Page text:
4 Things Journalists Can Learn from the Lacy/Zuckerberg Interview

3. Do Your Research

This is something of corollary to the last one, but make sure you understand the audience as much as the background of the story. News doesn’t exist in an objective vacuum. It exists because it is of interest to the audience – and that has a profound impact on what is or isn’t news in a particular context. Don’t assume you can take one set of news values and apply them elsewhere. You have a job to do – extracting information relevant to the people you want to read it. Know what they want to know, and find it out. 

4. Don’t Confuse Yourself with the Story

This tweet should have set alarm bells ringing. Being interviewed more than interviewing? Another quick look at her website, and you notice an invitation to become a fan of Sarah Lacy on Facebook. Build a reputation based on your work, not on a cult of personality. That way you’ll be less likely to dominate an on-stage interview with references to yourself…
  • (Just tried signing on with my OpenID but MT decided it didn’t like it.)

    The other thing is know the audience. The SXSW audience is not the same as the Web 2.0 Expo or Le Web crowd. They are – by and large – designers, developers, technologists and startup entrepreneurs. They read A List Apart and W3C mailing lists, not BusinessWeek and TechCrunch. They don’t care about market caps or IPOs – they care about whether they are going to have to learn some new bit of technology to use your ‘platform’. They care about openness, APIs and so on. They studied Computer Science or Graphic Design or philosophy – not business studies.

    These people are my friends and acquaintances, and Twitter and IRC was telling me that yesterday, they were bored out of their skin by the MZ session – many were walking out (or trying to).

  • Very good post. I think in this case your last point is probably the most crucial. For some reason Lacy felt that she was as much of the story as he was. In a room full of twittering geeks, that was not going to go unnoticed.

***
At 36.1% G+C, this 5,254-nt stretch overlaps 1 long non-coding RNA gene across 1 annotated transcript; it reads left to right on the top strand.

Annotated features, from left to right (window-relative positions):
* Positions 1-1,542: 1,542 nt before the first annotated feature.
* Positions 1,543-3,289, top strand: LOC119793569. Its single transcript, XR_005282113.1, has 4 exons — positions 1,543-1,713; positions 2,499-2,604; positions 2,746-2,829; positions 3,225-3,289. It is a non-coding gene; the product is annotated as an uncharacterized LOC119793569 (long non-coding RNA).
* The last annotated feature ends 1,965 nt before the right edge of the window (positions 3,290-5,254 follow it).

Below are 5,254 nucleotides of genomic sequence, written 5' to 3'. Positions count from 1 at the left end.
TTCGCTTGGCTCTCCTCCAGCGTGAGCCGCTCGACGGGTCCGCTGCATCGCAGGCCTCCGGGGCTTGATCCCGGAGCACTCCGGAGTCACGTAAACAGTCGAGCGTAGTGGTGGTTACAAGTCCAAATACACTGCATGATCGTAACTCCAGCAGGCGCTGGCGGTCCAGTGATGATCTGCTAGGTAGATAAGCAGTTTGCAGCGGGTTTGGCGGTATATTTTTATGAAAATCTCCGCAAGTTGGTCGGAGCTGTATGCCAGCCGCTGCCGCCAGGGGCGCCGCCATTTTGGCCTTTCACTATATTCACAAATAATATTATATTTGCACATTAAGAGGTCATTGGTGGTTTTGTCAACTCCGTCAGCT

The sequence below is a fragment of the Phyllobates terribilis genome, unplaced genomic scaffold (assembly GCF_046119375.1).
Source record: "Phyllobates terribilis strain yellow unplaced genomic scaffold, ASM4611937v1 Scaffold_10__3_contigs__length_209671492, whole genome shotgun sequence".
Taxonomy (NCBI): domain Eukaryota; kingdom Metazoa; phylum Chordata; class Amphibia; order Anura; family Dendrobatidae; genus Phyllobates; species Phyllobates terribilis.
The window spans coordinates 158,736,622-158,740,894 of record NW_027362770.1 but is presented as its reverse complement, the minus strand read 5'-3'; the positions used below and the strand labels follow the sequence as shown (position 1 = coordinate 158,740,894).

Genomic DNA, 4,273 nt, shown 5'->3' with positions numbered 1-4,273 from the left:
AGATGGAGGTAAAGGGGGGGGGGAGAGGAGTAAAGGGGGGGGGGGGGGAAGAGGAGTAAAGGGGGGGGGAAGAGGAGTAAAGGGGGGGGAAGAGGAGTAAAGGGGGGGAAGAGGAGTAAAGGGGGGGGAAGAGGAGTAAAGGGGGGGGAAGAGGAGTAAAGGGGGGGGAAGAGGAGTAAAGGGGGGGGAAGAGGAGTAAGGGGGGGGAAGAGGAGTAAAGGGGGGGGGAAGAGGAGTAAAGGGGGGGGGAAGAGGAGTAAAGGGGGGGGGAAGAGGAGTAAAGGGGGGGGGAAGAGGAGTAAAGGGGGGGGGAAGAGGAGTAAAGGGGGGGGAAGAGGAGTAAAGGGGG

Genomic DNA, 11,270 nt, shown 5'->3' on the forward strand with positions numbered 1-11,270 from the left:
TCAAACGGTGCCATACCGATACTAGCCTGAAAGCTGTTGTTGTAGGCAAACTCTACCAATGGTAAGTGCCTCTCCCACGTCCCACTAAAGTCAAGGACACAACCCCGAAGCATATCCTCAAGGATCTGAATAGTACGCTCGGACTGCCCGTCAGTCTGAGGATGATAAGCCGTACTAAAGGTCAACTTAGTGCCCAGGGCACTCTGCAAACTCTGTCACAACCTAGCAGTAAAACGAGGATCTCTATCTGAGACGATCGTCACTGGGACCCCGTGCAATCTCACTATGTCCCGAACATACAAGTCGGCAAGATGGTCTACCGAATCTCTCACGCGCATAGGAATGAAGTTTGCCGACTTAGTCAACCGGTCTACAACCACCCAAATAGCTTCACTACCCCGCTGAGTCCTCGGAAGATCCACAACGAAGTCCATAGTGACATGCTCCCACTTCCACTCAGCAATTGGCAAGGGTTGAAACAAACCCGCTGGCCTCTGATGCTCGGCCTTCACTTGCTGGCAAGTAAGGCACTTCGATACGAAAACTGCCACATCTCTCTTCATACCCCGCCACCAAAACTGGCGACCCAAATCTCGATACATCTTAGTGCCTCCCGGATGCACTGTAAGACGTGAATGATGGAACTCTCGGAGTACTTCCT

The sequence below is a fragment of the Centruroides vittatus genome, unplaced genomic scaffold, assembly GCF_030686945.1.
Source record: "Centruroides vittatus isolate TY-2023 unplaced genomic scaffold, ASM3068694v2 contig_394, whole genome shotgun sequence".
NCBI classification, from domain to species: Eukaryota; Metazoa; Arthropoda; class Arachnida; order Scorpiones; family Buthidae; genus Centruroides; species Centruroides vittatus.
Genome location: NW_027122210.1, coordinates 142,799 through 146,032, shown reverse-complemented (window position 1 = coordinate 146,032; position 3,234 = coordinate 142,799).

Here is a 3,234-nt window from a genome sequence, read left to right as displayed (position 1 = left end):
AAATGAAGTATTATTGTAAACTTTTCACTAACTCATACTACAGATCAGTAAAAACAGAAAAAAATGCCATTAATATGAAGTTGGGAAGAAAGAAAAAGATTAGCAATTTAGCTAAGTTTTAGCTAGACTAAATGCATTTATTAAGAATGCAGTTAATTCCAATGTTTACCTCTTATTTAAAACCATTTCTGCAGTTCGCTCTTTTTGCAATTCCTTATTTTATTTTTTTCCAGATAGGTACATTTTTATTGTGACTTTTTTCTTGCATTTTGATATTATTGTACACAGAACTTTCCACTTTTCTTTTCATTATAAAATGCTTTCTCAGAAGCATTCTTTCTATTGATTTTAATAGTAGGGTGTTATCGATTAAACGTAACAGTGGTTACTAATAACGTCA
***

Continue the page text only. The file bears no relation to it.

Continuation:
• @mike – Well Jeff Jarvis did in his post. Ot at least he intimated it.

    I’m not sure that not following over 800 people on Twitter is something she can be criticised for. And she does appear to respond to those people she follows.

    However, as she is a jobbing reporter on the social media scene you could be forgiven for assuming she had her own blog and/or she was a far more active user of social media then she appears to be.

    At the very least, why isn’t she a face on this blog?


  • Adam Tinworth

    @Graham I’m not suggesting that she should be criticised for not following 800 people on Twitter. Few people could usefully process that level of input. I’m merely suggesting that, coupled with the other evidence and the exhortation to Follow her on her homepage, the ratio of following to followers suggests a publishing mindset, not a conversational one.

  • Adam,
    I don’t think Sarah was flirting, she was nervous and the hair twirling was a “tell.”

    I also think flirting CAN be effective…but in this case it was attempted manipulation.

    I ended up with four blog posts on what she did wrong, how she can fix it, what to do in the future and my take on SXSW.

    The Sarah Lacy Fiasco – The Bratton Perspective.

    Sarah Lacy – Here’s How to FIX Your Reputation

    How to Conduct A Live On-Stage Interview

    SXSW vs. TED – The Value of Preparation and Maturity

    I’d love your comments back.


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